Basal Cell Nevus Syndrome & Locally Advanced Basal Cell Carcinoma

Basal Cell Nevus Syndrome is a rare, autosomal dominant (germline) condition. While rarely life-threatening, BCNS significantly diminishes patient quality of life due to the multiple cancerous skin tumors that appear predominantly on the head, neck and trunk. The biggest challenge for these patients is the appearance of numerous BCCs. A range of BCC severity has been reported for patients ranging from dozens and hundreds of tumors that can arise over a 12-month period. The majority of BCNS patients have a moderate phenotype developing around 20-40 BCCs annually which require frequent review and treatment.

The Clinical Need

A minimally invasive approach that is able to effectively, tolerably and durably treat multiple lesions as they present and also able to reduce the number of new lesions that arise.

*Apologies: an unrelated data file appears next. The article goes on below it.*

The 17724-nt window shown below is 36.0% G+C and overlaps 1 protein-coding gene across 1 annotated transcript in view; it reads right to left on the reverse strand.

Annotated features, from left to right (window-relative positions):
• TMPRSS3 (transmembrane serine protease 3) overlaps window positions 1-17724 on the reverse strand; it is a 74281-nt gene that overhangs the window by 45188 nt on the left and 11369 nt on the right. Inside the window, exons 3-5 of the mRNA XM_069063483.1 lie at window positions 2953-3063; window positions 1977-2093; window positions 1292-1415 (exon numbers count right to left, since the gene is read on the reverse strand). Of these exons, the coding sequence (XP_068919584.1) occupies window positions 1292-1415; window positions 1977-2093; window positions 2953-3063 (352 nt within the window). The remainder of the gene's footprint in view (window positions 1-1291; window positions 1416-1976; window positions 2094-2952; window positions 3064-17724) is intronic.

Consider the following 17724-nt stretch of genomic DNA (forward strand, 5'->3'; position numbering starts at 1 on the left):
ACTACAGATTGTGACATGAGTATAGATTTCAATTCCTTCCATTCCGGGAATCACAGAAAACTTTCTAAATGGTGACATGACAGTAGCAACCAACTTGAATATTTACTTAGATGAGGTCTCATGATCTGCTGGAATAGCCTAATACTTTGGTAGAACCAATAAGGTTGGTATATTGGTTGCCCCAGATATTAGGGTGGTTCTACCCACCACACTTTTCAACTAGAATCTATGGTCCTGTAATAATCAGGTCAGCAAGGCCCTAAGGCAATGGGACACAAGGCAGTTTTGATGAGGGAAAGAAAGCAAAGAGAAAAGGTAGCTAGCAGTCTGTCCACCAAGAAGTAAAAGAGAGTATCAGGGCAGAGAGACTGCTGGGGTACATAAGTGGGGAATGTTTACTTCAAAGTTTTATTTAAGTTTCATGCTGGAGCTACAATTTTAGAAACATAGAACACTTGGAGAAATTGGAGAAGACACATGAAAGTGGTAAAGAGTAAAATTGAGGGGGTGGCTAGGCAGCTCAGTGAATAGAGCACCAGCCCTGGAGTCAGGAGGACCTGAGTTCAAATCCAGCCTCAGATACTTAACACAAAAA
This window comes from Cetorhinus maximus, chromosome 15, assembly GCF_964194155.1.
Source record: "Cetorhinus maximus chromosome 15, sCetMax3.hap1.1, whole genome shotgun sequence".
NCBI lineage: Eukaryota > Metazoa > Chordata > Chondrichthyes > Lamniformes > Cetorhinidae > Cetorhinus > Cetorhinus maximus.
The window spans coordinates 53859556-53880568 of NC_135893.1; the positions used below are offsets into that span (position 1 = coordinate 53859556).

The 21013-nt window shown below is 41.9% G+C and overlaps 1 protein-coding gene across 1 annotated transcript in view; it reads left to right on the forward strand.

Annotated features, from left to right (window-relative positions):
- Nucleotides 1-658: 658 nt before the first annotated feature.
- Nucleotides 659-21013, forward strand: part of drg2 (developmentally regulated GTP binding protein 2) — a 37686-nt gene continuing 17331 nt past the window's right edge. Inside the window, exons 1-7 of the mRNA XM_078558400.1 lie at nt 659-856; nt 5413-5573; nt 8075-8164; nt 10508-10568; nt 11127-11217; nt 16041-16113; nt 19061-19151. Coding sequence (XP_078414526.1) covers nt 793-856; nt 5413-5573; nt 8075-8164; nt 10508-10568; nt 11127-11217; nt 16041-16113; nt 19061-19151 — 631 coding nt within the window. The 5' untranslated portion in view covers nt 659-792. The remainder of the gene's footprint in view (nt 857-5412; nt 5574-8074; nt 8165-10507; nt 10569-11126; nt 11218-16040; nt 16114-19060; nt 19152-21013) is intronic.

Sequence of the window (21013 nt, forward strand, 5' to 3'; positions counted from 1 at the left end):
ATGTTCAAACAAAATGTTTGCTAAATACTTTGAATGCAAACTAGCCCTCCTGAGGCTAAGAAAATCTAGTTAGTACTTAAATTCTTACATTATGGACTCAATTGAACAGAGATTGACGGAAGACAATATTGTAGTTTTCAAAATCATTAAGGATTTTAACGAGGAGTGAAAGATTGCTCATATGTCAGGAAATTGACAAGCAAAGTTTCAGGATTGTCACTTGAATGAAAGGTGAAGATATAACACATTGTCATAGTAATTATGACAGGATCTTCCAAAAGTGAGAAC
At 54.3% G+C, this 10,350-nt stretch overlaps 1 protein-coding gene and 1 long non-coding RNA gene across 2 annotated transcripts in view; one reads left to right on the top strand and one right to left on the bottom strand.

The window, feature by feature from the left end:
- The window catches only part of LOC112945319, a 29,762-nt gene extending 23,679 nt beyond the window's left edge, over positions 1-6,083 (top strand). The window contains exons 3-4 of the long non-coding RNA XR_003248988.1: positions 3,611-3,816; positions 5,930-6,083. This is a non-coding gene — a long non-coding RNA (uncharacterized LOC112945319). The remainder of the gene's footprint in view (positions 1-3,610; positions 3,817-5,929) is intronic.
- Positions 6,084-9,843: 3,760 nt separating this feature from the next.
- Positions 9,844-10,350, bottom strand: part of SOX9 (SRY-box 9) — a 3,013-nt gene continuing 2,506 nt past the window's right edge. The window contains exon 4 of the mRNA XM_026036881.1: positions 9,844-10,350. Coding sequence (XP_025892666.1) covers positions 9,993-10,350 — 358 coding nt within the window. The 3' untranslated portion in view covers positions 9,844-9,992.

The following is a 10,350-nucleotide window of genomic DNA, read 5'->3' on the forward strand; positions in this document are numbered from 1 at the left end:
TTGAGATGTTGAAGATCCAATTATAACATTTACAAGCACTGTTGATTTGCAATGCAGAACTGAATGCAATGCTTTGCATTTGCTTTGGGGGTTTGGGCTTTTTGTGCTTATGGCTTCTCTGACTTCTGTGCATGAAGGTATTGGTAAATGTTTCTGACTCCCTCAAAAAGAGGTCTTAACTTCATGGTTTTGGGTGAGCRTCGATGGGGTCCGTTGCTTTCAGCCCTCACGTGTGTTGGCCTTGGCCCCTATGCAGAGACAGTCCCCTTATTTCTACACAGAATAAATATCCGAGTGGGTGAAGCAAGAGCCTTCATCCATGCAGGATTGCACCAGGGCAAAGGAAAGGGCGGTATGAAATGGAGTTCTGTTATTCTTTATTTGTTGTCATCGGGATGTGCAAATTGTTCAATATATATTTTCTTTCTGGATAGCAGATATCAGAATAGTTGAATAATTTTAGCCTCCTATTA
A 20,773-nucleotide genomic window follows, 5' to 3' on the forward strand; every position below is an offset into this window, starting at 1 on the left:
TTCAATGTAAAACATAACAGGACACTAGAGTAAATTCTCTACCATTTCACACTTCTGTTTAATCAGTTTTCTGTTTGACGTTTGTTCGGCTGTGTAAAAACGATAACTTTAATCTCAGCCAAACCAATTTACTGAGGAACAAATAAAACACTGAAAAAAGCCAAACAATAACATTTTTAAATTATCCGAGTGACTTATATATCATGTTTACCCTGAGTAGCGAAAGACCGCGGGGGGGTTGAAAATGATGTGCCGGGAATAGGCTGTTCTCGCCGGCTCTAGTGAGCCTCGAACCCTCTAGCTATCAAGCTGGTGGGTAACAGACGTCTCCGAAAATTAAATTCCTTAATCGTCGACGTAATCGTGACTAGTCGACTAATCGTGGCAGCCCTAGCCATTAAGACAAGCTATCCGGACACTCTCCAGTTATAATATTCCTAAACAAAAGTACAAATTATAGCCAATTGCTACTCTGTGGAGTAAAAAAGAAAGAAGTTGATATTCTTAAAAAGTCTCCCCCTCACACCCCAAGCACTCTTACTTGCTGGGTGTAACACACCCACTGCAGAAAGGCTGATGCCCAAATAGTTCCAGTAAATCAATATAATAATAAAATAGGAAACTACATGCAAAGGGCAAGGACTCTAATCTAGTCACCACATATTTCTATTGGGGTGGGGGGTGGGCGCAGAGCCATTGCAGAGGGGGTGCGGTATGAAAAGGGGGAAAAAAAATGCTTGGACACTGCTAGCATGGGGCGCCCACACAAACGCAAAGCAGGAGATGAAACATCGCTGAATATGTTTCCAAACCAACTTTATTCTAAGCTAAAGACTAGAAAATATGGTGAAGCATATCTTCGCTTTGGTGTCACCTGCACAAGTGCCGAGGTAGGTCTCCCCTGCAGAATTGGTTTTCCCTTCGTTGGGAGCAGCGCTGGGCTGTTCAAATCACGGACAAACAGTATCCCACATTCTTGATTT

Locally Advanced Basal Cell Carcinoma Patients

The Disease

Basal cell carcinoma is a common skin cancer, with 3-4 million cases arising annually in the US. About 2% of these patients progress to advanced disease (about ~60,000 per yr. in the US). LA BCC comprise unresectable lesion, recurrent lesions (multiple recurrences) and lesions that would result in significant functional damage upon resection.

Current Management

The HHPI (Hedgehog pathway inhibitors, e.g., vismodegib and sonidegib) are FDA-approved agents for use in LA BCC when surgery and radiotherapy are not suitable. Cemiplimab has been approved by the FDA as second line treatment for patients previously treated with a hedgehog pathway inhibitor or for whom a HHPI is not appropriate. However, only a subset of LA BCC patients use HHPIs due to the modest CR rates.


The Clinical Need

The combination of SP-002 with an HHPI aims to improve clinical outcomes. Vismodegib as a mono therapy has an ORR of between 60-70% and the objective of SP-002, as an add-on to SOC HHPI, is to improve both CR rates and durability of response via the complementary and synergistic mechanisms of action.